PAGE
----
US PANEL CALLS FOR MAJOR UNITED NATIONS REFORM IN SCATHING REPORT

Autor: ---- Fuente: C-FAM (Catholic Family and Human Rights Institute)

A bipartisan task force of the Untied States Congress released a report on Wednesday stating that that the UN is in "urgent" need of "sweeping reforms." The report finds "tragic failures" in peacekeeping, a Human Rights Commission that is "a blot on the [UN's] reputation," "systematic hostility" towards Israel, and poor management with "bloated staffing" and a lack of accountability and transparency. The report endorses the UN Secretary-General's proposed reforms in his recent "In Larger Freedom" while also suggesting additional reforms.

The Task Force on the United Nations is one of seven ongoing US investigations of the UN, and is chaired by Newt Gingrich, Republican former speaker of the House of Representatives, and George J. Mitchell, Democratic former majority Senate leader. The US, as the "largest donor to the United Nations system, contributing 22 percent of the regular budget and nearly 27 percent of the peacekeeping budget," has a significant interest in UN effectiveness. The U.S. "paid an estimated $3.845 billion in contributions to the UN system in 2004."

The report notes that the Oil-for-Food program, "flawed by a combination of incompetence, gross mismanagement, and alleged corruption and criminality," created a "rare opportunity" for major UN reform, and the U.S. should "bring its considerable diplomatic leverage to bear to take advantage of this opportunity."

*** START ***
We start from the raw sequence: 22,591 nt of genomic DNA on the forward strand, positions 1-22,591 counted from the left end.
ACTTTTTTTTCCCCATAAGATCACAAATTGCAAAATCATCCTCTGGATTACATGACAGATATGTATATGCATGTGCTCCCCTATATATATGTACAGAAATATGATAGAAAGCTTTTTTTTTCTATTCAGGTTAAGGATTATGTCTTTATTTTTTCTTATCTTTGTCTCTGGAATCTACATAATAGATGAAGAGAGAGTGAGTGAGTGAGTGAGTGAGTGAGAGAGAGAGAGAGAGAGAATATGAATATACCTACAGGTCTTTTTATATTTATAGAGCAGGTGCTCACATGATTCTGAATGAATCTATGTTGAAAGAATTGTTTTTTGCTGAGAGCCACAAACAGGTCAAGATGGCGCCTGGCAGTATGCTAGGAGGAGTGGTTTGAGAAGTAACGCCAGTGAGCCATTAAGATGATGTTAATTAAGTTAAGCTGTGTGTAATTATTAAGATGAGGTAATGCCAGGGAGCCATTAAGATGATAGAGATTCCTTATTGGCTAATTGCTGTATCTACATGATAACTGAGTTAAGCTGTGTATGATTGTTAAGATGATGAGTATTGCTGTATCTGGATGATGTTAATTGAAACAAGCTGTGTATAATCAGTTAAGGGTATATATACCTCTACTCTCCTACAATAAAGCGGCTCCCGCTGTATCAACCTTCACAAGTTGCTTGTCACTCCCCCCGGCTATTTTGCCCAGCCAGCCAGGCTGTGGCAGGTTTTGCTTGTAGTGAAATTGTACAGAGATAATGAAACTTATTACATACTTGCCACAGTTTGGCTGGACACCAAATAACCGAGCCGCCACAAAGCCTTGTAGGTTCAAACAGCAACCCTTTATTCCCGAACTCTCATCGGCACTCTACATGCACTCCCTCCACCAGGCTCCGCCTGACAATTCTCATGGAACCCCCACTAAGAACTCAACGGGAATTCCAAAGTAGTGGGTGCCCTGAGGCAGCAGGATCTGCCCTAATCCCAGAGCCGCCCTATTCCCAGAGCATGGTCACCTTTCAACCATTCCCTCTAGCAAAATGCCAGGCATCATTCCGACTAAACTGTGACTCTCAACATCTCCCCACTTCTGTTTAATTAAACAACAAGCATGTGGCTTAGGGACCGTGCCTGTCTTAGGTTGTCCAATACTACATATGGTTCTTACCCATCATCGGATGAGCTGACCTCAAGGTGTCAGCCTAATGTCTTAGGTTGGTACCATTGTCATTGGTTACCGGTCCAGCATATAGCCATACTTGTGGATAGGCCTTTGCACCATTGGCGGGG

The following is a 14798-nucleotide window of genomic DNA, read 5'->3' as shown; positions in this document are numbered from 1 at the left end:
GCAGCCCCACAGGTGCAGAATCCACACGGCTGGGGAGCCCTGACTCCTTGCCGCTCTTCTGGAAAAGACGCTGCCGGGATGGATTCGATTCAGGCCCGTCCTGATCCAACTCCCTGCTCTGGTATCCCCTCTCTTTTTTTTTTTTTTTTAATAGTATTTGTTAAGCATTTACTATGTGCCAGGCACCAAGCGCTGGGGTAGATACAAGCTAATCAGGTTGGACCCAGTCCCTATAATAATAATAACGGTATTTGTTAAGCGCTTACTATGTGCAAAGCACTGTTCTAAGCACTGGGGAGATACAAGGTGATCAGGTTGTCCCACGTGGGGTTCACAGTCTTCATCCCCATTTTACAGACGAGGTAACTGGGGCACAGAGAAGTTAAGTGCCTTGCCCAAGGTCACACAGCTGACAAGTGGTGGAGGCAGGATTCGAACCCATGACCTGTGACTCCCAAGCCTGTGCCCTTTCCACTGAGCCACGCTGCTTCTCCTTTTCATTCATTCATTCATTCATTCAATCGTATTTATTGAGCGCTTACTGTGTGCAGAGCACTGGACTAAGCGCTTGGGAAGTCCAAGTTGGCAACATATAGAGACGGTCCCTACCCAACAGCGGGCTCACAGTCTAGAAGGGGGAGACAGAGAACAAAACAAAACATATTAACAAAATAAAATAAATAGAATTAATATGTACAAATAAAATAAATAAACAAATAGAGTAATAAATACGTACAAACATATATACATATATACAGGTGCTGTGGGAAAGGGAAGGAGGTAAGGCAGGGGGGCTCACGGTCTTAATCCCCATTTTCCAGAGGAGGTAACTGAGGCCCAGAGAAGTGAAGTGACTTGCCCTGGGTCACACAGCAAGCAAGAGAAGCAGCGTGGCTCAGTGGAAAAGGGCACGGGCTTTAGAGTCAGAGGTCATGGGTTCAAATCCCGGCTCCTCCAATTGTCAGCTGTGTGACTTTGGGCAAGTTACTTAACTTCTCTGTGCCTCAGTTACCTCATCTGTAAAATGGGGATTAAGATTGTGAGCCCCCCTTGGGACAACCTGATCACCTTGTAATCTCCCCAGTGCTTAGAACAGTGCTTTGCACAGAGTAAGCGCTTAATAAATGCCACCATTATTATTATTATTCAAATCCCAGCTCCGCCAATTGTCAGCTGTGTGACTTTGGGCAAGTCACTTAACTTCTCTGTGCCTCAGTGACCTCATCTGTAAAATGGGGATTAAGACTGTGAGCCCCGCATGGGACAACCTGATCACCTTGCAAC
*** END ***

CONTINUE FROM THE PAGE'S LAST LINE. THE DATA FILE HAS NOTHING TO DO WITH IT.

According to the report, the UN is weighed down by a "deadwood of useless programs" because once programs are mandated, they "face little scrutiny and can live on forever without having to justify their existence." The report recommends the creation of an independent audit committee, as currently "there does not appear to be an effective system to monitor results nor to link those results back to budgetary decisions."

The UN also has a "heavy load of staff who lack the skills or the motivation to perform their duties, or whose duties are no longer necessary," and there is a "high level of discontent, distrust and pessimism among staff concerning the integrity of the organization." "Morale is dismal," according to the report.

The report recommends that the Human Rights Commission "be abolished" because it has become "so distorted" that "countries with appalling, even monstrous, human rights records . . . could be seated there." To replace the Commission, the report endorses Kofi Annan's proposal for a Human Rights Council as "a body ideally consisting of democracies committed to upholding and promoting the highest standards in human rights."

The report also says that the Economic and Social Council (ECOSOC) be "reoriented towards a useful function." ECOSOC has been "greatly weakened" by the addition of more "autocratic governments," and currently has "scant impact on its mandated issues" of "fundamental human rights," "social progress" and "larger freedom." Its deliberations are often "redundant," as ECOSOC "hashes and rehashes pronouncements and resolutions, including those espousing ideas antithetical to US interests." Moreover, the General Assembly's committees "largely replicate" the purposes of ECOSOC.

Volume 8, Number 26
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